When too much water hinders water research
By Jessica Alcorn, Freshwater Collaborative summer research student
This summer, 31 students from across the country were chosen for the University of Wisconsin-Madison’s Freshwater@UW Summer Research Opportunities Program, which is affiliated with Wisconsin Sea Grant, the University of Wisconsin Water Resources Institute and the University of Wisconsin-Madison Graduate School. Many of the students provided reflections on what they learned. We’ll share several over the coming months. Here’s the second, from Jessica Alcorn, an undergraduate senior in general chemistry from Northwest Missouri State University.
Since I was young, I was interested in chemistry and the environment, and was certain I would end up in a science field. I get much of my inspiration and passion for the environment from my grandfather. He was a hydrologist for the USGS and never failed to discuss his current research with his grandkids any opportunity he had.
As I entered my senior year, I was hoping to earn opportunities and gain experiences that would help me achieve my goals, which include earning a Ph.D. Near the end of the fall 2022 semester, I began searching for summer research programs at universities around the Midwest. The Freshwater Collaborative Program immediately stuck out to me because of the interdisciplinary emphasis in water research. By participating in this program, I hoped to get hands-on laboratory experience, and learn what graduate school research is like. This program exceeded all expectations, was a great experience, and solidified my plans for attending graduate school.
Throughout this summer, my eyes were opened to what graduate school can really be like. Many things did not go as expected, meaning plans were constantly being adjusted and changed. The biggest, unexpected event that occurred during my time here was the flood in the Water Science and Engineering Laboratory (WSEL).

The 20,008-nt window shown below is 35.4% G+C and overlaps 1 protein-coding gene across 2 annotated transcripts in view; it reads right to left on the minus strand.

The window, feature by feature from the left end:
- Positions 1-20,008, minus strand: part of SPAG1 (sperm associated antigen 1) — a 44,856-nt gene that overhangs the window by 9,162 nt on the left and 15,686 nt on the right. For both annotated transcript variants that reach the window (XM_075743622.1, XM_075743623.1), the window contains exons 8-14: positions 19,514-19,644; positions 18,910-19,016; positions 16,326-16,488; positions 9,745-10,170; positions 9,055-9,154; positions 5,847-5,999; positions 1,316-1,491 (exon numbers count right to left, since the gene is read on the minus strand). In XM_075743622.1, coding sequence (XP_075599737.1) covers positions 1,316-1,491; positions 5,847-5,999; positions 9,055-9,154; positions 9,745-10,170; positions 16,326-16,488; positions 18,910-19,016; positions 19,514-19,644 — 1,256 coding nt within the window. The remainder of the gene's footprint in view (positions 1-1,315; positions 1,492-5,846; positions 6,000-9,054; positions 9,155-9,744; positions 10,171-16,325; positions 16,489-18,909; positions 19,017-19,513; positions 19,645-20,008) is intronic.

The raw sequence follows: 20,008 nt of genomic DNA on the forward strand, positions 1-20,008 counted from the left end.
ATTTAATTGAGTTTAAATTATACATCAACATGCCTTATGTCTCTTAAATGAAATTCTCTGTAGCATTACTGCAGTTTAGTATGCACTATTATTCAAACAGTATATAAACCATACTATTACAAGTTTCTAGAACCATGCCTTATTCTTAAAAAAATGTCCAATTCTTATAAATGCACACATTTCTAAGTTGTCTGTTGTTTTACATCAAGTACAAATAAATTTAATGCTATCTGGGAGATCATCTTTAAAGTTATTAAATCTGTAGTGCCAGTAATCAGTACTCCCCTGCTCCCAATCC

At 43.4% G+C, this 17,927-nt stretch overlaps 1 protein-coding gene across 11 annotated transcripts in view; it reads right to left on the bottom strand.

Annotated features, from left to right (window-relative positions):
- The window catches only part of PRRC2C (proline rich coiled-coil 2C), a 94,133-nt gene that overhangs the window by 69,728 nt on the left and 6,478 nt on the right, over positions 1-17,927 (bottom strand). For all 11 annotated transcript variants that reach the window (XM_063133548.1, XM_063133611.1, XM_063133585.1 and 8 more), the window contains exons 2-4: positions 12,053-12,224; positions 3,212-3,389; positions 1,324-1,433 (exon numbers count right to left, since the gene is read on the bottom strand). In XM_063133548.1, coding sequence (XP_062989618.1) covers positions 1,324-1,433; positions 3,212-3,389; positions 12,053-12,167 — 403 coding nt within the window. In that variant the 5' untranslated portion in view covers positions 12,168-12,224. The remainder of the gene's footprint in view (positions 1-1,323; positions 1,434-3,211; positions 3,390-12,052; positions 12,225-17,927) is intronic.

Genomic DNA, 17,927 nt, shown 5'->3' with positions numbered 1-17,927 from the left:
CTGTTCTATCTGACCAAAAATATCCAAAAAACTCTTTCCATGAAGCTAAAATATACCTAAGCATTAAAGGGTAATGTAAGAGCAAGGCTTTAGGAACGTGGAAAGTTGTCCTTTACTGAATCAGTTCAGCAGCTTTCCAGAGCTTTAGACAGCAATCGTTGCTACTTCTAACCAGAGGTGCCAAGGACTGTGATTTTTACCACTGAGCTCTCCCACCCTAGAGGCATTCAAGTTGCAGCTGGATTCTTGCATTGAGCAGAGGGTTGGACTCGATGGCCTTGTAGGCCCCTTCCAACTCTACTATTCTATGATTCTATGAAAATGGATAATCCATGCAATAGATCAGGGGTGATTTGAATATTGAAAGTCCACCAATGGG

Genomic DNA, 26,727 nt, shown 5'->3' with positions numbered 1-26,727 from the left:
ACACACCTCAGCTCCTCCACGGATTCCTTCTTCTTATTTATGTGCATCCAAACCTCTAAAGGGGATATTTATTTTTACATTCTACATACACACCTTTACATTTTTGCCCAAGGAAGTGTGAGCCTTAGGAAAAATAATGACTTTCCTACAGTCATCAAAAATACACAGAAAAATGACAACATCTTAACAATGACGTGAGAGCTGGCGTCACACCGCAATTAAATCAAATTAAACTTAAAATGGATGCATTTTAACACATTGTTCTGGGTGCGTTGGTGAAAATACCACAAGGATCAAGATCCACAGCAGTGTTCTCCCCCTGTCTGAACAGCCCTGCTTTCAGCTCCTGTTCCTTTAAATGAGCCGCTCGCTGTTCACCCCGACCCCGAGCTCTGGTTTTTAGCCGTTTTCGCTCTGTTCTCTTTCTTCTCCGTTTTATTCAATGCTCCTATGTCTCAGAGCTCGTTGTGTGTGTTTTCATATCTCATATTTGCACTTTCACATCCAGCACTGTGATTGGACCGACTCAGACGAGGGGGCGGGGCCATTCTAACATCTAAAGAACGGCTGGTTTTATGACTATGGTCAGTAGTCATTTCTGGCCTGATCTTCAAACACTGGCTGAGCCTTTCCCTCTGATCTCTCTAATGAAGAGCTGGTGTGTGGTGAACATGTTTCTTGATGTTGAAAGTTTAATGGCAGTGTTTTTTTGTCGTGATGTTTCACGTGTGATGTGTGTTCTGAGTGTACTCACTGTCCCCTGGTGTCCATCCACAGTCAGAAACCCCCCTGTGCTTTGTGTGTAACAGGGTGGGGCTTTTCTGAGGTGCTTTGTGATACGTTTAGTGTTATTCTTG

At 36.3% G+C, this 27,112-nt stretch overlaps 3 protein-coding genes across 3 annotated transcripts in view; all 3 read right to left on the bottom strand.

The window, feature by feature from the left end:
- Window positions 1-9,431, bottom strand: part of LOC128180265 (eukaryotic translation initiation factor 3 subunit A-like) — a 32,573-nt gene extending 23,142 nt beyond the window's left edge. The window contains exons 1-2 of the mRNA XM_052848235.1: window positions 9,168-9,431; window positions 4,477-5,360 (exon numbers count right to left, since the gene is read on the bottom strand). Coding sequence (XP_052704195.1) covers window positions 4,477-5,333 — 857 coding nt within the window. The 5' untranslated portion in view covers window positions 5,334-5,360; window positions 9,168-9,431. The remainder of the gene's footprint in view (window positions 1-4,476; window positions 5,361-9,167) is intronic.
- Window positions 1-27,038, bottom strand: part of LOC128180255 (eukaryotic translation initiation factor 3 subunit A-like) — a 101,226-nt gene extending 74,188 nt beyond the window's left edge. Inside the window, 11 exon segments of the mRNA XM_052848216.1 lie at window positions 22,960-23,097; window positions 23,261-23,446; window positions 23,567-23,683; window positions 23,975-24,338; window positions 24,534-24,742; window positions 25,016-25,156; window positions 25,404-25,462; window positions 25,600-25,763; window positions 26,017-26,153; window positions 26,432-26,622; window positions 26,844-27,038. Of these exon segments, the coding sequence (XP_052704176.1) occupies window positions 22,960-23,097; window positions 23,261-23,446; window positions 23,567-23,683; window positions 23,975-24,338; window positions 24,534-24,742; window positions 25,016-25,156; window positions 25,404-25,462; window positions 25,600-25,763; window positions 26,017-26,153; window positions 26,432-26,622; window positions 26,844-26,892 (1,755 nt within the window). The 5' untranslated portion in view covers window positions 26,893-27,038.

For my project, I performed a chemical synthesis that produces chlorine gas. Because of this, the synthesis needed to be done in a chemical fume hood. There are only two fume hoods in WSEL that are at the proper grading to support chlorine gas, both of which were on the second floor. On this day, I had just finished my synthesis, put the sash up, and left the room to begin washing the solutions. In the short time I was gone, the sash failed and crashed down, causing the water main to burst. Water gushed from the wall inside and outside of the fume hood. Within minutes, the floor was covered and water was leaking through the floor all the way to the sub-basement.
The flood made it so I was unable to perform another synthesis at WSEL, it also hindered the work I was doing in my main wet lab. Because of this, I got a few days behind on my research plan. I had to take extra steps to do my everyday tasks. To perform another synthesis, my graduate student mentor and I transported all the necessary equipment and materials across campus to the Geoscience Building, where we gained permission to use their fume hood. I also moved much of my equipment to a different lab in WSEL to continue performing work without the flood damage and maintenance equipment in the way.
Through this experience, I was able to understand how to conduct research, but also how to be flexible when unexpected events occur. Science comes with many uncontrollable events; this experience taught me to persevere and continue making progress through adverse situations.